Red Elm being converted to fire wood.
Several months ago we headed the back way to Campbellsville and saw our friend J.M.'s truck at his secondary farm. He keeps part of his Black Angus herd there and knowing he'd been treating a cow with an injured foot, J. decided to stop and ask if the cow was improving.
The men stood talking--cattle, machinery, haying, gardens.
J.M. waved a hand in the direction of the side-hill pasture and said,
"There's that dead elm that needs to come down. Would you want to cut it and haul it away for firewood?"
Felling the tree and "working up" the wood has been on J.'s to do list since that time, but other jobs have been more urgent.
Yesterday, a day of cold and sunshine, he suddenly announced his intention to take down the elm.
I scrambled into extra layers of clothes, abandoned a search for my winter boots and hats, which hadn't surfaced since our move.
I picked up a book.
[Never go on a journey with a man without a book to read while you wait for him!]
A few miles down the winding back road I realized I hadn't brought the camera.
J. logged during the years that we owned the Vermont farm.
He is no stranger to the tools and tricks involved in bringing a large tree down safely.
[No stranger either to the grim reality that a tree can become an instant killer if something goes awry in the felling process.]
He expected that approximately half an hours' work would see the tree on the ground.
Viewed close up he realized the girth of the tree was greater than it appeared from down near the barn where we stood on that summer morning when this project was first considered.
Here you can see the chainsaw with its 18" blade compared to the flaring stump of the elm.
J. judged where he intended the tree to fall and began the process of notching and slicing.
The snarl of the saw rang across the pasture and several Black Angus wandered past to investigate, then plodded on to a safer spot.
There was nothing I could do to help at this point, so I sat in the truck with my book, keeping a watchful eye on the undertaking.
J. stopped several times to sharpen the saw, adjust the chain.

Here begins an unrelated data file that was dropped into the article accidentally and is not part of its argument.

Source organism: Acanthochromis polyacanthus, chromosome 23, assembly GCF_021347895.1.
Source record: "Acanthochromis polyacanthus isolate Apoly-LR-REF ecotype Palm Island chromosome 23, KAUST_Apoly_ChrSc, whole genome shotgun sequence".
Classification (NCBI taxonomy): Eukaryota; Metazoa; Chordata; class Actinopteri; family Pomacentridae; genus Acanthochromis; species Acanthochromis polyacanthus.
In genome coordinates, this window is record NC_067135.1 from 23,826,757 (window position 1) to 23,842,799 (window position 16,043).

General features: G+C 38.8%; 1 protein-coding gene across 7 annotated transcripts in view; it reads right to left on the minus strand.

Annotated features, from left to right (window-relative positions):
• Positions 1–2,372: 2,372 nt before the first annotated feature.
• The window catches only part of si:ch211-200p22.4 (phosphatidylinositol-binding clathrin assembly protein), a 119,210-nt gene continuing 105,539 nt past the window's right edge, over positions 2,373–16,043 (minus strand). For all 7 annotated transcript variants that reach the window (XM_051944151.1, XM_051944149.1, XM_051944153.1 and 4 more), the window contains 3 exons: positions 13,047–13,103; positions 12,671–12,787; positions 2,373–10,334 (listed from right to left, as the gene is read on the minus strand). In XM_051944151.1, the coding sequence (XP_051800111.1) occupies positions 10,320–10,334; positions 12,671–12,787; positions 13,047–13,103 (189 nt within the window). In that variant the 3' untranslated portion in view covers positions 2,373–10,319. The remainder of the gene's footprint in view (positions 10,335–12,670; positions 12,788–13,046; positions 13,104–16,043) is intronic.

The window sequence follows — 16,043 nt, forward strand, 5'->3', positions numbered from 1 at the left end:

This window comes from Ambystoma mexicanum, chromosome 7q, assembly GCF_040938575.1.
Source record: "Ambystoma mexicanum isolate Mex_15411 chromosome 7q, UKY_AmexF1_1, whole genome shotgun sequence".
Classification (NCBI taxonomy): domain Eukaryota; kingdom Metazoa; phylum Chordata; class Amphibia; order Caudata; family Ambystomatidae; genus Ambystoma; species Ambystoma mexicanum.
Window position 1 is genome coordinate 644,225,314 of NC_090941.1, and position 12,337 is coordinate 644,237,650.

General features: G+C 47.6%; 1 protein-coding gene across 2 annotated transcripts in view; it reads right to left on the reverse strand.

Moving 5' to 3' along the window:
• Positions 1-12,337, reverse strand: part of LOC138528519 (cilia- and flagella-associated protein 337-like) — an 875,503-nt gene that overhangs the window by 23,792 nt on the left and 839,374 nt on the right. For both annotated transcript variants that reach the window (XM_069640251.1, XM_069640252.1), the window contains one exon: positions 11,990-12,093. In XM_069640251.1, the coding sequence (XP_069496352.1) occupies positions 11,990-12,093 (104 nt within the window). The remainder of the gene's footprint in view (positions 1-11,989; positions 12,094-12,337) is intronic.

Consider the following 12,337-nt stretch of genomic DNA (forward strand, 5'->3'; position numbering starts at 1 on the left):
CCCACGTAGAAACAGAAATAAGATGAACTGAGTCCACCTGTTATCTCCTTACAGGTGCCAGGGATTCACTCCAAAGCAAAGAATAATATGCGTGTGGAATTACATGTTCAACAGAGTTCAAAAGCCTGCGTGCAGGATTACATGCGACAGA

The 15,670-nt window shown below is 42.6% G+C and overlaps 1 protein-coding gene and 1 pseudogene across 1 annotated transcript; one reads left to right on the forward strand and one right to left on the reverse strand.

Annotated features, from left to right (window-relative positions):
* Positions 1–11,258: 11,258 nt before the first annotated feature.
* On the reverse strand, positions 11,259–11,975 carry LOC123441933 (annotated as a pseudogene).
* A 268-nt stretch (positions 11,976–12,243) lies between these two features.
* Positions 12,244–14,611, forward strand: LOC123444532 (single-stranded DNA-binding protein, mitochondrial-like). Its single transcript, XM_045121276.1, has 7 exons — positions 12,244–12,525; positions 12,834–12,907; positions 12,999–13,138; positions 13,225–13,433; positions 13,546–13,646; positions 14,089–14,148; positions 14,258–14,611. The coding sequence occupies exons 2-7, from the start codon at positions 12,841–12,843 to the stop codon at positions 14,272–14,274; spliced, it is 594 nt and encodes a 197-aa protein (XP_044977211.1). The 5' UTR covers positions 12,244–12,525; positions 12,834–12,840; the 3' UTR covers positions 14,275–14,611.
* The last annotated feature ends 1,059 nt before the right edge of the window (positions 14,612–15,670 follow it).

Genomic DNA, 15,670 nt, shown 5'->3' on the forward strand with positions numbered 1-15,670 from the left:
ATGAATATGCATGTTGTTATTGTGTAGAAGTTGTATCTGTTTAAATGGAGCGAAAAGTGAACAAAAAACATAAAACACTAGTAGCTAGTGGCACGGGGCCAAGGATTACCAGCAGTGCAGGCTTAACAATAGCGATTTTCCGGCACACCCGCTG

He stuck his head in the truck and commented that he had met up with only one other tree that had been as difficult to bring down--a grand old maple.
He brought out a wedge and a splitting hammer.
The rythmic blows rippled through the cold bright afternoon air, but there was no visible quivering in the branches of the tree.
By now grimly determined not to be thwarted, J. produced a 20 ton hydraulic jack, enlarged a notch on the back of the tree trunk to accomodate inserting the jack, and began applying pressure.
He estimated that a 6 inch square of heart wood at the core of the tree was all that was holding it upright.
Nearly three hours after he launched his attack on the old giant, there was finally a telling crack, the tree shuddered and thundered to the earth in a splinter of small dry branches---landing exactly as planned.
The cows, who had retreated to the calm of the lower pasture, raised startled heads at the unfamiliar sound.
I put down my book; I had read 170 pages.
J. cut mostly "limb wood" in the daylight left to us yesterday.
I loaded it into the back of the truck.
The section of the tree which he sawed up today was of larger "chunks."
Some of them were bigger than I could fling into the truck, so I rolled those closer where he could load them.
Elm has a coarse, rough bark, with heavy vertical ridges.
The limbs of this venerable tree were covered in scaly grey lichen.
Here you can see the work of the saw, the wedges, and the space gouged out to place the jack.
The view toward the fence line.
The December sun stays low in the sky and the hedgerows have an amber glow.
Looking over a knoll of the pasture.
The trusty old Dodge, "Snort'n Nort'n", part of every work project for many years.
Elm trees were a familiar and much valued part of the American landscape, particularly in New England, prior to the epidemic of a killer fungus known as Dutch Elm Disease.
The Vermont farm purchased in 1913 by my great-grandparents in partnership with my newly wed grandparents, was known as Elm Row Farm. I don't know if they gave that name to the farm or if it had been so called by previous owners.
If you would like to read the story about one of the country's last surviving elms, finally felled last winter, in Yarmouth, Maine, here are two interesting links.